We’ve blogged about competition before. See for example Sam’s post “Who’s the Competition? She Is?” and my posts “The Competitive Feminist: the bad, the ugly, and the good” and “Feeling unmotivated? Get competitive.”
I thought about competition again today because I had a great workout, spurred on by the competitive spirit. When I got to my personal training session, I felt tired and uninspired for my workout. But when my trainer Paul said that he’d given almost the same workout to Kim earlier in the day and she did it amazingly, I felt a little kick. I wanted to do at least as well as Kim!
As a result of that little nudge, I managed to crank out four sets of fifteen chest dips (at body weight, not on the gravitron) coupled with some pretty heavy barbell shoulder presses for my first round of exercises. If not for the spectre of Kim’s amazing workout (which, for all I know, Paul wasn’t even being wholly truthful about but I doubt it because she is a machine), I would have maxed out earlier on those dips I’m sure.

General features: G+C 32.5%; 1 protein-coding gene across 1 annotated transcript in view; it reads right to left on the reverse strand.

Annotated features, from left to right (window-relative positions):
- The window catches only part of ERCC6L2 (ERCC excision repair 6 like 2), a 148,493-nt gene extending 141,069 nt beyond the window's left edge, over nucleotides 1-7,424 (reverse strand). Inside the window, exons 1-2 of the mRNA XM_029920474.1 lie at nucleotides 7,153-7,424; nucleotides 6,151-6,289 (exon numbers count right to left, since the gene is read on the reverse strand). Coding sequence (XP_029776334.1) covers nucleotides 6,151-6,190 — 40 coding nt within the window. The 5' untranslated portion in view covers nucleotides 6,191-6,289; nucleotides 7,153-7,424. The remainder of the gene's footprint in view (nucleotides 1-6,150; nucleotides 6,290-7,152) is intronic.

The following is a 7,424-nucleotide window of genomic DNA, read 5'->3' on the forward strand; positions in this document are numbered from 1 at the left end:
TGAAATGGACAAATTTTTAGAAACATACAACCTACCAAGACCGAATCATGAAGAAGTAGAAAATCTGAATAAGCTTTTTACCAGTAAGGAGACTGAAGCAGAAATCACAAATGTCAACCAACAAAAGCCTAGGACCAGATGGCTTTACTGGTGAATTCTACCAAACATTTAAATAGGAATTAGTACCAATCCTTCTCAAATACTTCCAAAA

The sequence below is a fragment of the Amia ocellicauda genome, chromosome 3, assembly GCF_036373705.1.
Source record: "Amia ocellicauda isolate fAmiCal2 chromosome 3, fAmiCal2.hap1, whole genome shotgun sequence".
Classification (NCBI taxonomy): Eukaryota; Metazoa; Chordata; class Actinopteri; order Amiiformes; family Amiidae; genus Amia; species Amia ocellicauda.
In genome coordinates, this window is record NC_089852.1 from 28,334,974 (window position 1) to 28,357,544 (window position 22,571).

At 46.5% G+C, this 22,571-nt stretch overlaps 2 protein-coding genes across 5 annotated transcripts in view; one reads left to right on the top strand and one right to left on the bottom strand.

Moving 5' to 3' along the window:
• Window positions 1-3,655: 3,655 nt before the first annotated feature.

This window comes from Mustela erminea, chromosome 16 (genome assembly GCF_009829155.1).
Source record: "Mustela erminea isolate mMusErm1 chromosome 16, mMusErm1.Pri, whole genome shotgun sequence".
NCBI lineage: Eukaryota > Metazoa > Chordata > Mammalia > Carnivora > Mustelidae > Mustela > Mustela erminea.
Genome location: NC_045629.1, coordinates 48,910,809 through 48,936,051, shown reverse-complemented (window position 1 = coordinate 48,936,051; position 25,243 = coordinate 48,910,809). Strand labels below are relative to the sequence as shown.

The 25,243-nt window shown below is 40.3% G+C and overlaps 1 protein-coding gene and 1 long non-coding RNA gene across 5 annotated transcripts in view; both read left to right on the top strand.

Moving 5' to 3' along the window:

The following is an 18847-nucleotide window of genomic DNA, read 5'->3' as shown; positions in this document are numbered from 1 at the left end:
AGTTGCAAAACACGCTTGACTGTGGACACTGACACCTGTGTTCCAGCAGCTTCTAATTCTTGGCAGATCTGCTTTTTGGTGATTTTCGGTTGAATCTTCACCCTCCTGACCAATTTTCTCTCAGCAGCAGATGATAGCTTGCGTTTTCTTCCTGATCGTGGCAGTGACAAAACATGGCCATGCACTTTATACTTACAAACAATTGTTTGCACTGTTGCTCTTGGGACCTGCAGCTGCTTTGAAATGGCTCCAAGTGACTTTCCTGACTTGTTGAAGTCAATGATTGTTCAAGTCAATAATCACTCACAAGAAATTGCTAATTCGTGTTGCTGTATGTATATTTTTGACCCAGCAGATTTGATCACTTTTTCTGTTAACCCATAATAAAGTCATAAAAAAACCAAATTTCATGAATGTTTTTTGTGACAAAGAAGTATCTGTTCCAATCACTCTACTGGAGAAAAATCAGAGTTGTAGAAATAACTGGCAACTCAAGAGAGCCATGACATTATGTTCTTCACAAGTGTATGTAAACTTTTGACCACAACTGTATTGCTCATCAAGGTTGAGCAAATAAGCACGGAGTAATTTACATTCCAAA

So this got me thinking about whether competition is a good thing, a bad thing, or what. If you look around the internet, there are at least three prevalent ways of thinking about competition.
Number one: you should compete only against yourself
There’s a lot of this type of thing out there, about running your own race, improving only against your own self, and not being in competition with anyone else. But this misses out on a key idea that is also quite prevalent…
Number two: competition motivates.
This is what got me going today. A sense of competition, not sure if it was “valid,” made me give it that extra push. In the end I have no idea whether my workout was in any sense “better” than Kim’s. It didn’t even matter. Just knowing that I was trying to do as well or better made me do better than I otherwise would have. Is that healthy? Is that valid? I don’t know. But it worked for me today.
Number three: there is something wrong with competition.
What could be wrong with competition? A related idea out there is that it brings out the worst in people, makes them want to crush other people, and is just basically not nice. Why do we need to be better than others to feel good about ourselves?
Another way of putting it is something like:
The basic idea: be like that flower. Just do your thing.
I’ve asked this before and I’ll ask it again. What do you think about competition and how does it work in your life? Is it something you feel positive about or does it bring you down? Do you compete against yourself, others, or not at all?